Sådan bruges API-første platforme til at opbygge dine websteder hurtigere

Sådan bruges API-første platforme til at opbygge dine websteder hurtigere

Værktøjer som Jekyll, Hugo eller Hexo har populariseret statiske websteder i de senere år. Den såkaldte JAMstack giver dig mulighed for at levere meget dynamisk indhold uden noget back-end-lag overhovedet. Derudover gjorde udvikler-første API'er det muligt for front-end-udviklere at opbygge endnu mere kompleks funktionalitet. Dette kan de gøre uden at forlade browsersandkassen. Lad os se, hvordan du kan udnytte moderne API-første platforme til at sende en solid prototype af en forretningsapplikation. Den tilgang, der præsenteres i denne artikel, kan blive et nyttigt aktiv i din løsningsarkitters værktøjskasse.

Vejledningen består af 2 dele:

  • Den første viser dig, hvordan du designer applikationen for at få en såkaldt happy path. Vi bygger en semi-automatiseret prototype, som du kan bruge til at få brugerfeedback på en demo-session
  • Den anden forklarer, hvordan man styrker automatisering af forretningsprocesser, så appen kan håndtere tidligt trafik i produktionen

Hvad er en API-første platform?

Som Ed Shelley fra ChartMogul beskriver det, er der et par ret svære at gå glip af funktioner i en sådan tjeneste:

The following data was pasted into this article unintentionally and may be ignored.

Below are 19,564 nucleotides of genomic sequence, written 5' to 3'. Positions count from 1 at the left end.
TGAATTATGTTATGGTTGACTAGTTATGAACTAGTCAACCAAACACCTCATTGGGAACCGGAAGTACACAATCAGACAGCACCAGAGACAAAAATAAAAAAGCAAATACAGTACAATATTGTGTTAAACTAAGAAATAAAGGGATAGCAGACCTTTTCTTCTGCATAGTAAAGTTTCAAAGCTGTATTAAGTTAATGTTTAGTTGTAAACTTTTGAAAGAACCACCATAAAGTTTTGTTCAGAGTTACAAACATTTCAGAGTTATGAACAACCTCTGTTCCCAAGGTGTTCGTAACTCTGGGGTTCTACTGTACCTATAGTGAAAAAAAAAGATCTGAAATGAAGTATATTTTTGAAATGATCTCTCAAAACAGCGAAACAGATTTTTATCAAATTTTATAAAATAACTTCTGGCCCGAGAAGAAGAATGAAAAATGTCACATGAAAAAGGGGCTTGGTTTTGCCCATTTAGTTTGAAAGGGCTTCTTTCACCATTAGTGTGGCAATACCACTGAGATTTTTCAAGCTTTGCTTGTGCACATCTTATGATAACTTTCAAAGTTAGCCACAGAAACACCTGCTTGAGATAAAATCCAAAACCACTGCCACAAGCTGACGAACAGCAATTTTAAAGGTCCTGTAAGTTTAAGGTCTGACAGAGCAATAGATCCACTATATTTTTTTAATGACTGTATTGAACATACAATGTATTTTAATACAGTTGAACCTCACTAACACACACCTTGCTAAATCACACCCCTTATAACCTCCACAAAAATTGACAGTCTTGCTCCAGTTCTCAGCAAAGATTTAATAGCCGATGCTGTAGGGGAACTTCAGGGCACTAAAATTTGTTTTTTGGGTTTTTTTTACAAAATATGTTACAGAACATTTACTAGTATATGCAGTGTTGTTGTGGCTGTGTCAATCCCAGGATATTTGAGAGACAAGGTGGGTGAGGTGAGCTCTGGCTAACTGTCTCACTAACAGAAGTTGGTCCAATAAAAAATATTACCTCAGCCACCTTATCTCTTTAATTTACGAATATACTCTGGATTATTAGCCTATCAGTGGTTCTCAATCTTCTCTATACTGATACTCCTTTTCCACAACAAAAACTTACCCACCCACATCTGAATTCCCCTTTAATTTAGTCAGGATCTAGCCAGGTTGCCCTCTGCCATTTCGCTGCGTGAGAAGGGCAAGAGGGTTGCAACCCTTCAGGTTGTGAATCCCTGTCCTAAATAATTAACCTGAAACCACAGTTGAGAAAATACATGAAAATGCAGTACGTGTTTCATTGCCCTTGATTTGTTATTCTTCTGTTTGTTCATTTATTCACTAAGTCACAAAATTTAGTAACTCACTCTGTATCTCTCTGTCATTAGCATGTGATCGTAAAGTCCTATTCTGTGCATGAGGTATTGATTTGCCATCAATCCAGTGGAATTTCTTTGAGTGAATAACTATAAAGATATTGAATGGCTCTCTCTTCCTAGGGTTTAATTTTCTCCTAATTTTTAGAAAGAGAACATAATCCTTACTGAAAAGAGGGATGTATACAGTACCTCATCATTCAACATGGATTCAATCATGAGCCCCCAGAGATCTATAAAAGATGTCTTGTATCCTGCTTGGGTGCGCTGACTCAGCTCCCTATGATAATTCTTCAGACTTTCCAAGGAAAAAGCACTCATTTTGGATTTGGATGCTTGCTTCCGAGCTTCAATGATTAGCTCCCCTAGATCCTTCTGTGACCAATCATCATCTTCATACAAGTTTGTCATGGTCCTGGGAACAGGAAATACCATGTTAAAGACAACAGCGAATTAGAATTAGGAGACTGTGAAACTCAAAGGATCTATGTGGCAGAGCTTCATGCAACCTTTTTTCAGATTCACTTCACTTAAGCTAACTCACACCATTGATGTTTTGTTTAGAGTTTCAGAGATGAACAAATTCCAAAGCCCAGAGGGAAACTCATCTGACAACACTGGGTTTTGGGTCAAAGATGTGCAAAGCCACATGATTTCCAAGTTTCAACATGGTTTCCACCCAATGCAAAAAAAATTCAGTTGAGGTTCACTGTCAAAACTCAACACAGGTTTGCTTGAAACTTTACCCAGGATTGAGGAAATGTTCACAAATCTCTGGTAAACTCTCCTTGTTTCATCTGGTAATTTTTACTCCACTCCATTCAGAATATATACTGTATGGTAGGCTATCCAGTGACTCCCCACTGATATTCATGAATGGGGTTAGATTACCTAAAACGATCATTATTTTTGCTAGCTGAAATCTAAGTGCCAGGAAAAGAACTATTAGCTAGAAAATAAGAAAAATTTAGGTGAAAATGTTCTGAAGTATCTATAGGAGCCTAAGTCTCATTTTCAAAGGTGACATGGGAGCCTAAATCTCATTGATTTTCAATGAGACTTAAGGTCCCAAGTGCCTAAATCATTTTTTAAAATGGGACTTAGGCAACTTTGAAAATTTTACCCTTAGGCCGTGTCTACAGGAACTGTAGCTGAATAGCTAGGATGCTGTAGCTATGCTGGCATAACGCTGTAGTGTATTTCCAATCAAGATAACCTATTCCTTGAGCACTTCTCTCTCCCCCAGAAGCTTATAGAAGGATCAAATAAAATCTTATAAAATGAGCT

• Der er INGEN brugergrænseflade (GUI). Eller i nogle tilfælde er der en GUI, men den er sekundær i forhold til kerneproduktet.
  • Interaktion med tjenesten sker via en webbaseret API. Dette er en programmatisk måde at forbinde tjenester og overføre data over internettet på en maskinlæsbar måde.
  • Tjenestens værdi er normalt i de data, der leveres (via API).
  • Prissætning er ofte brugsbaseret, hvilket betyder, at prisen er baseret på antallet af anmodninger til API'en.

Dybest set er det, de tilbyder, et sæt byggesten, normalt i SaaS-modellen. Disse kan du bruge til at konstruere en bestemt funktionalitet med mindre kode. En af de første og sandsynligvis mest bemærkelsesværdige repræsentanter for dette er Stripe.Stripe hjælper med at behandle betalinger. Imidlertid har du måske hørt om andre store fisk for nylig, der er kommet ud af markedet, som Twilio eller Algolia.

Hvorfor bruge en API-første platform?